How to Resonate
As performers, the tool we use above all else is our voice. It’s something we do so naturally. However, for the beginner or the less confident, building resonance can become a point of trouble.
Once proper breathing has been established, you should begin to notice your resonators more clearly. These are often thought of as the speakers that your voice uses, enriching them with warmth and depth.
There are four main areas where resonance occurs: the chest, the nose, the throat, and the mouth itself. Little can be done during active speech for the nose, so much of this article will focus on the remaining three. By way of a brief example of resonance in the nose, imagine the voice of someone with a severe head-cold; that bunged up, flat tone that everyone takes. This is caused by the resonators in the nose being suffocated. To explore this, hold your nostrils closed and try to say the phrase “Many mighty men making much money in the moonshine” with as much force as you can.
Humming is a great way to increase resonance and lets you identify areas that don’t quite flow properly. Simply hum at your natural note. Listen to all the buzzing that occurs around the note and pay close attention to how your chest feels. Next, try to increase the buzzing around your chest, nose, and lips. Once you can fully appreciate that note and its traits, raise the pitch slightly higher and observe the differences. Please remember to breathe!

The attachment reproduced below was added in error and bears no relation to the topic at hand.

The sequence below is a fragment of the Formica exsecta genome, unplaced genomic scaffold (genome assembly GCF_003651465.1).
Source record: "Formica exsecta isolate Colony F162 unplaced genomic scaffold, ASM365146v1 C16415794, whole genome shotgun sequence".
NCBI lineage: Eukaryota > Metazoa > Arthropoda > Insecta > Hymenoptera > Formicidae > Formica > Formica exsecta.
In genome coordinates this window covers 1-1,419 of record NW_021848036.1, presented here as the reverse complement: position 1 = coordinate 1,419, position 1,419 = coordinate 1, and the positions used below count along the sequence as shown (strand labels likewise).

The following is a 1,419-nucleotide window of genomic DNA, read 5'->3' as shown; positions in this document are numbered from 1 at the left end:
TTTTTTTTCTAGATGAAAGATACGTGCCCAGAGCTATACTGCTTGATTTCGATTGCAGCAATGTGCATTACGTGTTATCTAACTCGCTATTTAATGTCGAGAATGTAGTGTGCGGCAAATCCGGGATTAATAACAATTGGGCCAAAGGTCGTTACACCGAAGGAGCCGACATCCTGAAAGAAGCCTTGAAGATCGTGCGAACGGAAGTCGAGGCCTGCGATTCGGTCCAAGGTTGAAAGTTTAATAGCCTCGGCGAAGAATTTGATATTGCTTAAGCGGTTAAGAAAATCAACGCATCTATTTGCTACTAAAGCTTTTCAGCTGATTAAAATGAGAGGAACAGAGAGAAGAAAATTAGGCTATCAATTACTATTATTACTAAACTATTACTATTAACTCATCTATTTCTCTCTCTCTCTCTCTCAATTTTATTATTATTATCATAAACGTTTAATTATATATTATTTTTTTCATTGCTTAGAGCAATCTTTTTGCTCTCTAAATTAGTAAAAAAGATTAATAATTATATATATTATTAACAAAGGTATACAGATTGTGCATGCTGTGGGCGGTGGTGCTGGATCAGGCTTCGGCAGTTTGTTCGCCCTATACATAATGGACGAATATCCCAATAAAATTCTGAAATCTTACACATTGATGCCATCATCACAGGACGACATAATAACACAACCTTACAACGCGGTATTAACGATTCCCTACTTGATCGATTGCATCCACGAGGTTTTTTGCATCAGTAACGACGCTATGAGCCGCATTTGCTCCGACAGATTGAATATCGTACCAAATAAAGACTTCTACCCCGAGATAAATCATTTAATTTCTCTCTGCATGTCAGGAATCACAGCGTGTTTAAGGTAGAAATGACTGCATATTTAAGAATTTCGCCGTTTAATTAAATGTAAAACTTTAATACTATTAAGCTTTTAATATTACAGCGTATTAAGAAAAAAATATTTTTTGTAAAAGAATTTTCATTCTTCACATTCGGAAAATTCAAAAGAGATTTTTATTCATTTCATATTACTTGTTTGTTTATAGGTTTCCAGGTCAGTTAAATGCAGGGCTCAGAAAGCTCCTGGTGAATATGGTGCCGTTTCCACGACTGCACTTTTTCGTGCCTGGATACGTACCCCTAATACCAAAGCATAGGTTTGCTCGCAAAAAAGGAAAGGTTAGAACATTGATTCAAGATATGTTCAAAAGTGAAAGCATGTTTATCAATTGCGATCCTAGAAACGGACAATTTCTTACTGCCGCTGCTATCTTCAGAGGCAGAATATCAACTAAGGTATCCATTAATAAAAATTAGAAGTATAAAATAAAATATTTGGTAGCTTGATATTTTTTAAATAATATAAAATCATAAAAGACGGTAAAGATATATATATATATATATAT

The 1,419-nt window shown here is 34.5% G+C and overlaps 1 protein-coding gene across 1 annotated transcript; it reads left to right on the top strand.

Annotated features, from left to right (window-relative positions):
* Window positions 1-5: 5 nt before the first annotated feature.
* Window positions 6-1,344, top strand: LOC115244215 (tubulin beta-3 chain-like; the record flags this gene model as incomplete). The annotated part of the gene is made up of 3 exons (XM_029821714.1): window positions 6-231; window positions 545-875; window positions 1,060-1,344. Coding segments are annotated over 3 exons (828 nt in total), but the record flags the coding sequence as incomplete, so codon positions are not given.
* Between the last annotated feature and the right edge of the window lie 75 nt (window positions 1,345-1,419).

Personally, I find that as I raise the note I become aware that there is less buzzing present, which means I have areas I need to train.
You can also play with deeper “Oh” sounds, with your mouth open to build chest resonances, or “Ah” sounds, both while trying to maintain the feeling of the breath you take before yawning. You should feel the tensing of your abdominals.
Resonance is further improved by visualising the notes. Picturing the high notes flowing from the top of your head or the low notes from out your gut are proven ways to more consciously connect you with those notes.
Some people become uneasy with resonance. The human voice sounds different outside the body to within and we are not used to hearing the difference. This is why people hate their voice in recordings; it is uncanny to hear a voice so similar to your own but different. It is important to remember that this difference exists. Recording yourself practice or working with a partner with a good ear can make the difference between good practice and great practice.
Developing your vocal resonance improves your projection, diction and vocal dexterity, allowing you to rise from low, distraught growls to bright, summery lyrics. It is an underrated component in the performer’s arsenal, more frequently discussed by singers, but the benefits for poets are obvious and dramatic.
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© 2018 Connor Sansby
Available under the Thanet Writers Education Policy
Connor Sansby is a Margate-based writer, editor, poet and publisher through his super-indie Whisky & Beards publishing label.